Jake gets out of his Cadillac, knowing the hubcaps are safe. There is no thievery on this street. And no muggings, no littering, no graffiti. Maybe the cops drive through once a week, but the locals take care of everything.

There are a few geezers in the front room, playing cards and drinking red wine. They don’t look up when the door opens. But the mastodon behind the bar eyeballs Steiner and pours a waterglass of whiskey, splash of water, no ice. Jake pulls out a fat roll of bills, peels off a twenty, hands it over.

“For your favorite charity,” he says.

“Yeah,” the bartender says, and moves his head toward the back room.

Steiner carries his whiskey through a doorway curtained with strings of glass beads, most of them chipped or broken. There is one round wooden table back there, surrounded with six chairs that look ready to collapse at the first shout. The tabletop has a big brownish stain in the center. It could be a wine spill or it could be a blood spill; Jake doesn’t know and doesn’t wonder.

Two men are sitting there: Vic Angelo and his underboss and driver, Mario Corsini. They’ve got a bottle of Chivas Regal between them, and their four-ounce shotglasses are full. Only Vic gets to his feet when Steiner enters. He spreads his arms wide.

“Jew bastard,” he says, grinning.

“Wop sonofabitch,” Jake says.

They embrace, turning their heads carefully aside so they won’t mash their cigars. They look alike: short, porky through chest and shoulders, with big bellies, fleshy faces, manicures, and pinkie rings.

“Hiya, Mario,” Jake says.

Corsini nods.

“How’s the family?” Angelo asks, pulling out a chair for Jake.

“Couldn’t be better. Yours?”

“Likewise, thank God. So here we are again. A month gone by. Can you believe it?”

“Yeah,” Steiner says, taking a gulp of his drink, “I can believe it.”

He tugs a white envelope from the inside pocket of his jacket and slides it across the table to Angelo.

“My tax return,” he says.

Vic smiles and pushes the envelope to Corsini. “I don’t even have to count it,” he says. “I trust you. How long we been good friends, Jake?”

“Too long,” Steiner says, and Mario Corsini stirs restlessly.

“Yeah, well, we got a little business to discuss here,” Angelo says, sipping his scotch delicately. “Like they say, good news and bad news. I’ll give you the bad first. We’re upping your dues two biggies a month.”

Steiner slams a meaty fist down on the table. It rocks; their drinks slop over.

“Two more a month?” he says. “What kind of shit is this?”

“Take it easy,” Vic Angelo says soothingly. “Everyone in Manhattan and Brooklyn is getting hit for another grand.”

“But I get hit for two? That’s because I’m such a good friend of yours—right?”

“Don’t be such a fucking firecracker,” Vic says. He turns to his underboss. “He’s a firecracker, ain’t he, Mario?”

“Yeah,” Corsini says. He’s a saber of a man, with a complexion more yellowish than olive.

“You didn’t give me a chance to tell you the good news,” Angelo says to Steiner. “We’re giving you a new territory. South of where your dump is now. Along Eleventh Avenue to Twenty-third Street.”

“Yeah?” Jake says suspiciously. “What happened to Pitzak?”

“He retired,” Vic says.

“Where to? Forest Lawn?”

“I don’t like jokes like that,” Corsini says. “It’s not respectful.”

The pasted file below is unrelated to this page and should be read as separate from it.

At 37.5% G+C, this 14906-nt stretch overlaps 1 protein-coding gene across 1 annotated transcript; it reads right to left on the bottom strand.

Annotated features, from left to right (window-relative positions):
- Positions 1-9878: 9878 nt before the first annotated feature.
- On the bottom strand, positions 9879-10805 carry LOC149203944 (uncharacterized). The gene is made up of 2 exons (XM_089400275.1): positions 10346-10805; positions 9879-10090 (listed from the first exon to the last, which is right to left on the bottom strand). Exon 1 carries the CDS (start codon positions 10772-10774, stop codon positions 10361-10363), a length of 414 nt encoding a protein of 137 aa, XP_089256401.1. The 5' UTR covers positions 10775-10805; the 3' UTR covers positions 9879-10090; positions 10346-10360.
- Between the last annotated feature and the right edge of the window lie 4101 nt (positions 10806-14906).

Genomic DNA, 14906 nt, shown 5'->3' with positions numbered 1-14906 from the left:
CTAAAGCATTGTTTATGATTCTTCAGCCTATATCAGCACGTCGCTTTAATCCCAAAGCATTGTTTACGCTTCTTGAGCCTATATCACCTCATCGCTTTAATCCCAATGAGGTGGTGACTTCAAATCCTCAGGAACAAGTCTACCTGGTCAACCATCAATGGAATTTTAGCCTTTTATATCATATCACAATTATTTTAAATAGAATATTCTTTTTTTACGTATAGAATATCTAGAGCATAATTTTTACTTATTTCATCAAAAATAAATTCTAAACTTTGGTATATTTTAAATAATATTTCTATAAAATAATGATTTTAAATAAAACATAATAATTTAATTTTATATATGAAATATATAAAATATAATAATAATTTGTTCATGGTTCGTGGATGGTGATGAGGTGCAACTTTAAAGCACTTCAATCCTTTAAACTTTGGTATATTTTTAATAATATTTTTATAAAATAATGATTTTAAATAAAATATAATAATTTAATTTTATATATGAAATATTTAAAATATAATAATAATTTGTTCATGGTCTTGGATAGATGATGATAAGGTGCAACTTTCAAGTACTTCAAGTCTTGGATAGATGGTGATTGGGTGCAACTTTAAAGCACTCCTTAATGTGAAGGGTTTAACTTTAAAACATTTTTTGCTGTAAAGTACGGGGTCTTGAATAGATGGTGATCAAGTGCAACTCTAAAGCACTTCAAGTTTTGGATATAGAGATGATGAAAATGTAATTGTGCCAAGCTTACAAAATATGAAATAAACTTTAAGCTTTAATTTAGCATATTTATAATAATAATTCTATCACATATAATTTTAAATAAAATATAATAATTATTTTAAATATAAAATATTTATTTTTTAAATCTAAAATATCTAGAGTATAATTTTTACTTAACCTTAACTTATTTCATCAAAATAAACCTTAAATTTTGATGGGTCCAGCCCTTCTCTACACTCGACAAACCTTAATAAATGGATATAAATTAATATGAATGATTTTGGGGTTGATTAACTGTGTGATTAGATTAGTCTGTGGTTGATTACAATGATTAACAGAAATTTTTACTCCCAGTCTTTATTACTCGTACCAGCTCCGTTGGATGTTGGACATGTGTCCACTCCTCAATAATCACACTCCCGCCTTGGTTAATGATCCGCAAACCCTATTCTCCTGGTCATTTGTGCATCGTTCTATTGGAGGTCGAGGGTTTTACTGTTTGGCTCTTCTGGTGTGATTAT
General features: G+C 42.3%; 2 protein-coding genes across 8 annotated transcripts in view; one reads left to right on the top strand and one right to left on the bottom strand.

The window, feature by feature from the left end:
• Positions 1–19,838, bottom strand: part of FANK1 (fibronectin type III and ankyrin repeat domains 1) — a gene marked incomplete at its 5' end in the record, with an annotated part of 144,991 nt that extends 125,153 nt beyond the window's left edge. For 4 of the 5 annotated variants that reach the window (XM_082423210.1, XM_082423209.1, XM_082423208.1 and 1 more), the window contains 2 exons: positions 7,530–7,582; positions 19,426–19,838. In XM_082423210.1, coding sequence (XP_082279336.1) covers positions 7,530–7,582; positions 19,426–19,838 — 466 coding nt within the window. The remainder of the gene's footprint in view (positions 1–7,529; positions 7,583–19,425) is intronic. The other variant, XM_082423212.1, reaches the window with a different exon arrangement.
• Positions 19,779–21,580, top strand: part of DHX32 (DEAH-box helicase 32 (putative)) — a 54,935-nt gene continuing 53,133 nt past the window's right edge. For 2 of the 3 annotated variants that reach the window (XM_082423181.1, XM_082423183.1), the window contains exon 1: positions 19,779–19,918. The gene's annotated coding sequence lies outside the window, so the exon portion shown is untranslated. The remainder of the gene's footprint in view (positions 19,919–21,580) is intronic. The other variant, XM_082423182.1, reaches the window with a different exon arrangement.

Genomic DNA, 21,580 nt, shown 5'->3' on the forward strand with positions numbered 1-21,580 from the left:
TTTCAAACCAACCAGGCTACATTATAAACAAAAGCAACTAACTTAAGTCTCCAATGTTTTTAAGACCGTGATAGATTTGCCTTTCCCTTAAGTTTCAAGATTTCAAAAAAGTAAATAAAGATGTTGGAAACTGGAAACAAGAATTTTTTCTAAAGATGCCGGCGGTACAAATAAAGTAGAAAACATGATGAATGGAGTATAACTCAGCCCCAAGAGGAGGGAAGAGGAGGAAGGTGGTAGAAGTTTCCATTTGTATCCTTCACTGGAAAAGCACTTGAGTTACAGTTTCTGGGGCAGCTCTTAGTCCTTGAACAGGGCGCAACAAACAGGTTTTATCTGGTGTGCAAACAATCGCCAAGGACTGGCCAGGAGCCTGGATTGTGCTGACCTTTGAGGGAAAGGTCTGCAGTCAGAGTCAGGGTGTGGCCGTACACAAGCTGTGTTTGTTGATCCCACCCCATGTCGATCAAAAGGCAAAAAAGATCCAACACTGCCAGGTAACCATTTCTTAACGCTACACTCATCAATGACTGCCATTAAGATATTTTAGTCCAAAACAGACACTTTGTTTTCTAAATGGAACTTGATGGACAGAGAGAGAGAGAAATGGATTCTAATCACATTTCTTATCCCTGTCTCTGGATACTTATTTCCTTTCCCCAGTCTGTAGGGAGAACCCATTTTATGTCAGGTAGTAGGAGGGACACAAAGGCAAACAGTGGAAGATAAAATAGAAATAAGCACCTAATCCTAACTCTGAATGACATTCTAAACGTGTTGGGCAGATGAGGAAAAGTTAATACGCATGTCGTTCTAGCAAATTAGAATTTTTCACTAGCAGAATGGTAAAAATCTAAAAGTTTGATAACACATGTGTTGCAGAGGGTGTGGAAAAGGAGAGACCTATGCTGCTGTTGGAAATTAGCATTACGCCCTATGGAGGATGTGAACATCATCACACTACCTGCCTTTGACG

“What the fuck do I care what you like or don’t like,” Steiner says. He swallows whiskey. “So the bottom line is that my tariff goes up two Gs, and I get Eleventh Avenue down to Twenty-third Street. Right?”

“And all the garbage you can eat,” Corsini says.

“Listen, sonny boy,” Jake says. “One man’s trash is another man’s treasure. You’re drinking Chivas Regal. That’s where it comes from—my garbage.”

“Hey hey,” Angelo says. “Let’s talk like gentlemen. So you start on Monday, Jake. You can handle the business?”

“Maybe I’ll need a new truck or two. Let me see how much there is.”

“You need more trucks,” Vic says, “don’t buy new ones. We can give you a good deal on Pitzak’s fleet.”

“Oh-ho,” Steiner says. “It’s like that, is it?”

“That’s the way it is,” Corsini says. “You take over Pitzak’s district, you take over his trucks. From us.”

“I love you wise guys,” Jake says. “You got more angles than worms.”

“If you’re shorting,” Angelo says gently, “we can always make you a loan to buy the trucks. Low vigorish.”

“Thanks for nothing,” Steiner says bitterly. “I wouldn’t touch your loans with my schlong. I’ll manage.”

“One more thing,” Vic says. “We want you to take on a new man. He’s been over from the old country six months now. Strictly legit. He’s got his papers and all that shit. A good loader for you. A nice young boy. He’ll work hard, and he’s strong.”

“Yeah?” Jake says. “He speaka da English?”

“As good as you and me,” Angelo assures him.

“What about the union?”

“It’s fixed,” Vic says. “No problem.”

“If I’m taking over Pitzak’s organization,” Steiner says, “what do I need a new man for?”

“Because he’s my cousin,” Mario Corsini says.

They drain their drinks, and Jake rises.

“It’s been a lovely evening,” he says. “I’ve enjoyed every minute of it.”

He nods at them and marches out, leaving his empty whiskey glass and chewed cigar butt on the table.

“I don’t trust that scuzz,” Mario says, filling their shotglasses with scotch. “He’s got no respect.”

“He’s got his problems,” Vic says. “A crippled wife. A fag son. And his daughter—who the hell knows what she is. What a house he’s going home to.”

“Only he ain’t going home,” Corsini says. “He’s going to Brooklyn. He keeps a bimbo on Park Slope. He bought a co-op for her.”